Above: Farmland flooded in Arkansas after the Blackwater River overflowed due to torrential rains in 2008. According to the EPA, 9 of the top 10 years of extreme one-day precipitation have occurred since 1990, which mirrors the recent upward trend in temperatures across the U.S. and the globe. Photo by Samir Valeja and belongs in the public domain.

We need to assert our right to demand answers and to criticize lazy answers rather than merely labeling people as “climate change deniers.” The attempts by our politicians (e.g. Senator Al Franken) and the national media to call out politicians on their climate change denial are starting to get there, but they’re really not going far enough. Part of it is we are still stuck in the debate and the mindset of “climate change denialism vs. acceptance,” and the “ah-ha” moments in news headlines are usually “so-and-so is a climate change denier” — but that was the debate 20 years ago. The debate today should be why are you ignoring the impacts of climate change on the lives of Americans today and why are you opposing the overwhelming scientific consensus that climate change is nearly 100% human-caused? Shifting the focus of the debate to the impacts on the American people (and making the science secondary) is incredibly important because it is a lot harder for people to deny what is happening to other Americans right now and is being shown on TV or the internet — and this will bring this issue the urgency and the immediacy that it rightly deserves. Lastly, focusing on immediate impacts engages people in a way that the constant flow of headlines on “Melting Antarctic Ice!” and “Future Global Sea Level Rise!” just don’t capture.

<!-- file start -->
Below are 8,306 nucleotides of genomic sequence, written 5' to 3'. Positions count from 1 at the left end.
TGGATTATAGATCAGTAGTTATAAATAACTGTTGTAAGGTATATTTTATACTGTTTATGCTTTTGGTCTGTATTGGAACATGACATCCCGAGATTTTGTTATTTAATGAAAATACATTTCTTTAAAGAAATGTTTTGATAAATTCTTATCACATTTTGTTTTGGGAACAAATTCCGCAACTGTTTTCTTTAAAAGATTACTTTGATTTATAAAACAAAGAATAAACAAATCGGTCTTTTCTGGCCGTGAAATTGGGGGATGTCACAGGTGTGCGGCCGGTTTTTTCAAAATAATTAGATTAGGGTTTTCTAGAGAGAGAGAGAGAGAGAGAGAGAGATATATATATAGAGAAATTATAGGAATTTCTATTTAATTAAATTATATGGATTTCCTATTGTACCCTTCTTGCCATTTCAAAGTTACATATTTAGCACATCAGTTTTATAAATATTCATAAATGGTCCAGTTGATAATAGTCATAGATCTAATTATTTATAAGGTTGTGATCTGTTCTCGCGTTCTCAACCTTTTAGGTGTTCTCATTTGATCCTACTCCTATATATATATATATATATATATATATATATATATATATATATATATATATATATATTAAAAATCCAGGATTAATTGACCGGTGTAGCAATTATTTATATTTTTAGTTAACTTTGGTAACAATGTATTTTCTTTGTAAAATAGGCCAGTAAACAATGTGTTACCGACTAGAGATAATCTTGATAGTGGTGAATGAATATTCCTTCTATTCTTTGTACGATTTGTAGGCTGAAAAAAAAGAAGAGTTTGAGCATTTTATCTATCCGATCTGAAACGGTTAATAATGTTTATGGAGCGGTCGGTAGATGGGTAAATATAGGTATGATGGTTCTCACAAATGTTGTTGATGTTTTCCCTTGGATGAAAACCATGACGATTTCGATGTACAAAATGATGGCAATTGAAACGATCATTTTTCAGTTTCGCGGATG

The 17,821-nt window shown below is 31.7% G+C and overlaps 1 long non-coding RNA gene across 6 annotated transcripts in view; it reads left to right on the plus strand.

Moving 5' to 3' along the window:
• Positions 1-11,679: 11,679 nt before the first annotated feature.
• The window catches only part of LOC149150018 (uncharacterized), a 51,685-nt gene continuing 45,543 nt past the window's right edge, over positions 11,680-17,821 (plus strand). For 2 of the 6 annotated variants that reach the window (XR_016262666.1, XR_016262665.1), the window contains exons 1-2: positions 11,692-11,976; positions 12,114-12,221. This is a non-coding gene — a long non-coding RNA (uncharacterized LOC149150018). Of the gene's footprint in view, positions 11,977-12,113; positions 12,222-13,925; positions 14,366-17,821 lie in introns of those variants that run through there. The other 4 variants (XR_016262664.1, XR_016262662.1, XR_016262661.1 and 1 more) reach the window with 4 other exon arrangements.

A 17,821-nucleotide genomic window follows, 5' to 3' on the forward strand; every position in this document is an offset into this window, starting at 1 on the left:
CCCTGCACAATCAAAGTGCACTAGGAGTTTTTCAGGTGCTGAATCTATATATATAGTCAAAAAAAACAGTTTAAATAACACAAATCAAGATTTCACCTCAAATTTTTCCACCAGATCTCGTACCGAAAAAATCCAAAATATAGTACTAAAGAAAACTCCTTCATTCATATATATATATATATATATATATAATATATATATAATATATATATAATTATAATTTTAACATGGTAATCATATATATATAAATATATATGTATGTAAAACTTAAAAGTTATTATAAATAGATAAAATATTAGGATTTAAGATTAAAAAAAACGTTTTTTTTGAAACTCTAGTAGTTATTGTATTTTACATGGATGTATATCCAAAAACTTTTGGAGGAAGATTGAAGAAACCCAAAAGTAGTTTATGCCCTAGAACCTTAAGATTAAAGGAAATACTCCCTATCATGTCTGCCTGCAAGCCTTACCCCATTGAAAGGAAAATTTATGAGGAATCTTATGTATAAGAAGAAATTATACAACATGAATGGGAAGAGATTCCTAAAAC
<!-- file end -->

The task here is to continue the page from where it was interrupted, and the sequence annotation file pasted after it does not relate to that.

We also need to demand answers for the increasingly unexplainable and indefensible position of climate consensus-deniers.

Part of the difficulty is that climate change deniers have moved from the argument that climate change isn’t real to argument that climate change isn’t mostly due to human activities or its effects are so variable and uncertain that we shouldn’t act on it now. Hence most of the words coming out of Scott Pruitt’s and Rick Perry’s mouths these days are about the “continuing debate” and fictional “disagreement” among scientists about the impacts of climate change. This “disagreement” is almost entirely fictional as there is a roughly 97% consensus among scientists that climate change is primarily human-caused and it poses significant threats to our crops, our health, our economies, our biodiversity and numerous other aspects of human society.

Even in their most blatant slip-ups revealing their true denier colors, our politicians are still focusing less on outright climate change denial (i.e. a “hard” stance) and more on sowing disinformation and confusion about the science. In a way, this is a good thing because it means we have pushed climate change deniers to the very core of their argument and strategy. Their goal never has been to convince the majority of Americans that climate change isn’t real. Their goal, as outlined clearly in this presentation by the Union of Concerned Scientists and by many others, is to spread doubt among the American public about the science of climate change in order to stall as much as possible and give their corporate benefactors as much as they want before serious climate action happens and “play time” is over. And so far we have fallen right into their trap because we have focused primarily on the science and future projections, which for most Americans will always be somewhat abstract and is easily “debatable” (if you have no sense of objective truth or scientific inquiry).

There is only one solution to doubt, paranoia and conspiracy thinking: reality. We need to bring home the reality of climate change to Americans as it is happening now in their backyards and across the country, and how the present state of climate extremes (and disasters) doesn’t need to become our new “normal” or be allowed to get worse — if only we take serious, united action as an entire country against climate change.

Our efforts to simply call out climate change deniers as deniers are not enough. It is time to call them out for their tactics (and their irrational beliefs), but more importantly to focus on climate change’s very real impacts on the American people and ask why they are not taking action to help the very people they are in office to protect and serve.

The curtain’s up. Corporate play time’s over. It’s time to hold this administration accountable to act in the interests of the American people and future generations.